A study released by NYU’s Furman Center in 2008 found that supportive housing in New York City does not have a negative impact on nearby property values. In fact, the authors found that, five years after a supportive development opens, nearby property values tend to have risen more than in similar areas with no such facility. Importantly, neither the size of the building nor the density of the neighborhood had any impact on these results.
A 1999 study conducted by the Urban Institute, a think tank based in Washington, D.C., came to similar conclusions about property values—in this case in Denver. It also looked at the impact of supportive housing on Denver’s crime rates. These researchers determined that, on average, crime rates were not higher near supportive housing compared to similar areas with no such development, except for disorderly conduct charges within 500 feet of facilities.
A subsequent report by the same researchers largely reiterated these findings, although it also identified a trend of increased total and violent crime within 500 feet of new supportive housing—and near larger facilities in particular. While the difference in the average levels of crime between the supportive housing areas and other areas was not statistically significant, it might have become so if the trend had continued unabated after the period of observation.
However, facilities for “the most threatening clientele” were no more strongly associated with this trend than others, which led the authors to hypothesize that the residents themselves were not responsible for these upticks in criminal behavior, but rather constituted a large pool of potential victims that may have attracted crime from the outside. (It’s worth noting that some advocates question how applicable the Denver findings are to the model of supportive housing used in New York.)
Little scholarship exists on the impact of shelters and supportive housing on a neighborhood’s quality of life—a fact that may reflect the nebulousness of that term. A 1993 study conducted in suburban Virginia did, however, survey residents on their perceptions of four small group homes for the mentally ill that had faced strong local opposition upon opening. The vast majority of respondents reported that the homes had little impact on things like “distressing incidents,” “neighborhood appearance” or “the experience of children,” suggesting that, at least in some cases, local concerns that such facilities will damage a community’s quality of life can prove untrue.
The contention that shelters or supportive housing would put a strain on local services and amenities is similarly difficult to assess. Kathy Dawkins, a spokesperson for New York City’s Department of Sanitation, said that the department’s borough chiefs had not observed any increase in litter on streets where new shelters open: “Based on the response I’ve received,” she said, “this is unfounded.”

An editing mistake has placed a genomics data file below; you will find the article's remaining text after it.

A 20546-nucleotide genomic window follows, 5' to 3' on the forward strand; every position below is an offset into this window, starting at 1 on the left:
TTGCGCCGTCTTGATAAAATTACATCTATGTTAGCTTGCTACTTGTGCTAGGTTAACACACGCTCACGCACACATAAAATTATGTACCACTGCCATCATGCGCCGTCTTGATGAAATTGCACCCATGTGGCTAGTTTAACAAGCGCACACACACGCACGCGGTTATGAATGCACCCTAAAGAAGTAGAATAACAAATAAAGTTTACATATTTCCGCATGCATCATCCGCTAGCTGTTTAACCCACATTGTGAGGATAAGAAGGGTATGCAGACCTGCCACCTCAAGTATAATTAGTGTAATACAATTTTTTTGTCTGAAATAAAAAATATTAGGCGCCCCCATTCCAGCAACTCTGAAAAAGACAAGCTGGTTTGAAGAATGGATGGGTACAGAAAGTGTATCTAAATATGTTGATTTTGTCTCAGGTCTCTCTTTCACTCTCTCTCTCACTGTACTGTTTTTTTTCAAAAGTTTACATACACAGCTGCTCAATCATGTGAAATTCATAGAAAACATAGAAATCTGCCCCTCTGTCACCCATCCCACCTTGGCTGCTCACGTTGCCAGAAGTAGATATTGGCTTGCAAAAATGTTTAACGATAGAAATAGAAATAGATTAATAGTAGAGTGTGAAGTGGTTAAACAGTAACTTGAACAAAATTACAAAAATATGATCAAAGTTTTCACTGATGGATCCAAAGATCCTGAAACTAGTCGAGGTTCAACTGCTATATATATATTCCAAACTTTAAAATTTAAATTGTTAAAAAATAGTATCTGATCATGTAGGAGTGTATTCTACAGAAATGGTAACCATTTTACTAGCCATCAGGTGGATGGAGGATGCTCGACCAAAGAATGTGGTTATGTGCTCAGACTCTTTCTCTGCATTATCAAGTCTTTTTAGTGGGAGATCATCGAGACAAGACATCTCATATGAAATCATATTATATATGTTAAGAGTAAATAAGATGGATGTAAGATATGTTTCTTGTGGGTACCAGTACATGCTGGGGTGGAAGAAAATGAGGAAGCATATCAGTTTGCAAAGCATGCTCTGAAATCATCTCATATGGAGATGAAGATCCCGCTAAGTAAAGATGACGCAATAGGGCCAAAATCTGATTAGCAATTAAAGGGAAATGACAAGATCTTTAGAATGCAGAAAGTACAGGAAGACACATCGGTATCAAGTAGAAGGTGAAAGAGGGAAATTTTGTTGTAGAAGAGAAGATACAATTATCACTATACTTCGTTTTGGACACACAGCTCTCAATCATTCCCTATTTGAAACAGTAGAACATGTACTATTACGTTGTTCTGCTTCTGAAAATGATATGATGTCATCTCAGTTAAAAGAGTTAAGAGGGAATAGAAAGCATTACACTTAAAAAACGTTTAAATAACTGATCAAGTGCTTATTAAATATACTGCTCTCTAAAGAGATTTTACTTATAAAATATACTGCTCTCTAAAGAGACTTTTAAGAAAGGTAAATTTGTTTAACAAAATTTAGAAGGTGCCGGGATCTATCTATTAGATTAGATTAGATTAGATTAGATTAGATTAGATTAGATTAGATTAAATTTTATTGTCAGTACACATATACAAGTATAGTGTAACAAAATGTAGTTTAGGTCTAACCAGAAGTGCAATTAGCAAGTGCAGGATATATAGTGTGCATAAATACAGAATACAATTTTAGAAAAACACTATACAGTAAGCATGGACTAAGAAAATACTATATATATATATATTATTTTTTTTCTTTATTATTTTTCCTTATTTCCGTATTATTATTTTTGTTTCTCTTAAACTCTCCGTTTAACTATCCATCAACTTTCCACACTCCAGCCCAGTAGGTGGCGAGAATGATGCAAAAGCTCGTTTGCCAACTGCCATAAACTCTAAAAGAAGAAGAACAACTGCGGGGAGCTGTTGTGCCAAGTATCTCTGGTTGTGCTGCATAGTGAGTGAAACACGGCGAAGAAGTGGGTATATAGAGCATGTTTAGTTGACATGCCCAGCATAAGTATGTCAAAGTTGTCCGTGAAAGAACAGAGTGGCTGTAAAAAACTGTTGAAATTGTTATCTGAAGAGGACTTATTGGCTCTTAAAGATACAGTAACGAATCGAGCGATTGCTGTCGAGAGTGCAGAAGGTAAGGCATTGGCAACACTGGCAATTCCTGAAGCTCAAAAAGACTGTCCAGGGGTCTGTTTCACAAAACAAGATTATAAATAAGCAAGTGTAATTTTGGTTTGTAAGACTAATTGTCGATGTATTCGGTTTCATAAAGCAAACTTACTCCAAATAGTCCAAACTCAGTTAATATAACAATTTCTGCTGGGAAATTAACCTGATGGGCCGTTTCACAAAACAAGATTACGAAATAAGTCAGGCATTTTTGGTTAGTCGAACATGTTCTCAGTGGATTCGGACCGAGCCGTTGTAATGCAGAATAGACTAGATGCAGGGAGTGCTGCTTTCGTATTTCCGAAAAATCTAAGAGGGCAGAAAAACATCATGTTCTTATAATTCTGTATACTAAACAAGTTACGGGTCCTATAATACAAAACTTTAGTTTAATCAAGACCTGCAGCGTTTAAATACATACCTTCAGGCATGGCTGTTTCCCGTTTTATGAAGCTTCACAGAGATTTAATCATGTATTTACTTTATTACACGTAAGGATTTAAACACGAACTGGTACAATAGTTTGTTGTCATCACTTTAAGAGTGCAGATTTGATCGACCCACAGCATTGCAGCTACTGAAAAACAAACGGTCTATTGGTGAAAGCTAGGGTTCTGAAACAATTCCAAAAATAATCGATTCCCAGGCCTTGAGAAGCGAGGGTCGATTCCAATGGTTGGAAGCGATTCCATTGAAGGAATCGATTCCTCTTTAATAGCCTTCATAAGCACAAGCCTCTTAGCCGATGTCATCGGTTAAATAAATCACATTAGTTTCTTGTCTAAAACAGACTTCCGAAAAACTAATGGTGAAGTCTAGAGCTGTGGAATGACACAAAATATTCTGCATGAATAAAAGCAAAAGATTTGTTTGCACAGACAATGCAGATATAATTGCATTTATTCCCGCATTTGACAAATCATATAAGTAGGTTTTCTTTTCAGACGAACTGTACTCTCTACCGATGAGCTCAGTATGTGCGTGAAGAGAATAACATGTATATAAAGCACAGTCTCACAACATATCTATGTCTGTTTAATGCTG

Harry Hartfield, a spokesperson for the city’s Department of Education, would not directly answer a question on the strain that new family shelters may put on schools, saying only: “Every student in New York City—no matter where they live—is entitled to a high-quality education, and the DOE is committed to providing the resources and services our students need to thrive.” (Hartfield also did not directly answer a question about the threat that shelters allegedly pose to nearby schools.)
As for the complaints of overcrowding in Glendale’s schools, a 2011 report by the city’s Independent Budget Office did find that 90 percent of classes in School District 24 (which includes Glendale and Elmhurst) exceeded targeted capacity levels—among the highest in the city that year. But DOE’s Enrollment, Capacity & Utilization Report for 2013-2014 offers a more nuanced picture of the student-to-capacity ratio in the vicinity of the proposed shelter. P.S./I.S. 87, the “zoned” elementary and middle school for the Cooper Avenue site, operated at only 90 percent of targeted capacity last school year. However, the zoned high school, Queens Metropolitan High School, operated at 123 percent of targeted capacity.
There is one common complaint about shelters, at least, that’s received strong affirmation from a report on the topic: that DHS’ procedures in siting new shelters are inequitable and opaque. A report released by the city comptroller’s office in May 2013 identified a systematic tendency at DHS to bypass established procurement procedures and to avoid community input when opening new shelters. The authors also found that city-run shelters for families and adults are not distributed evenly across the city, as many neighborhood groups have argued. (DHS did not respond to questions about its siting procedures.)
In fact, these facilities seem to be overwhelmingly clustered in poor neighborhoods: The community district encompassing the Upper West Side had only four such shelters at the time of the study, while the Central Harlem district had 22. Of course, there are other sorts of facilities that local residents may take issue with and that my cluster differently. But in the case of city-run family and adult shelters, at least, it’s particular poor communities that contain the most.
Some exceptions notwithstanding, these publications and statements indicate that concerns about the impact of residential facilities for the homeless on surrounding neighborhoods often prove untrue—at least in the case of supportive housing. Of course, much depends on the context and management of the facility, and size seems to matter in certain cases as well. These findings can’t be generalized, but they are suggestive: the local effects of housing for the homeless may not be as outsized as they seem.
After the battles
The recent sparring over shelters is nothing new. Facilities for the homeless have long faced opposition from civic groups and local politicians, and the fights that break out over them have been well chronicled in the pages of neighborhood newspapers.
Far less attention has been paid to the performance of some of these controversial facilities after they opened. Were the early opponents right? Was a particular shelter or supportive housing facility a bane on its neighborhood as expected?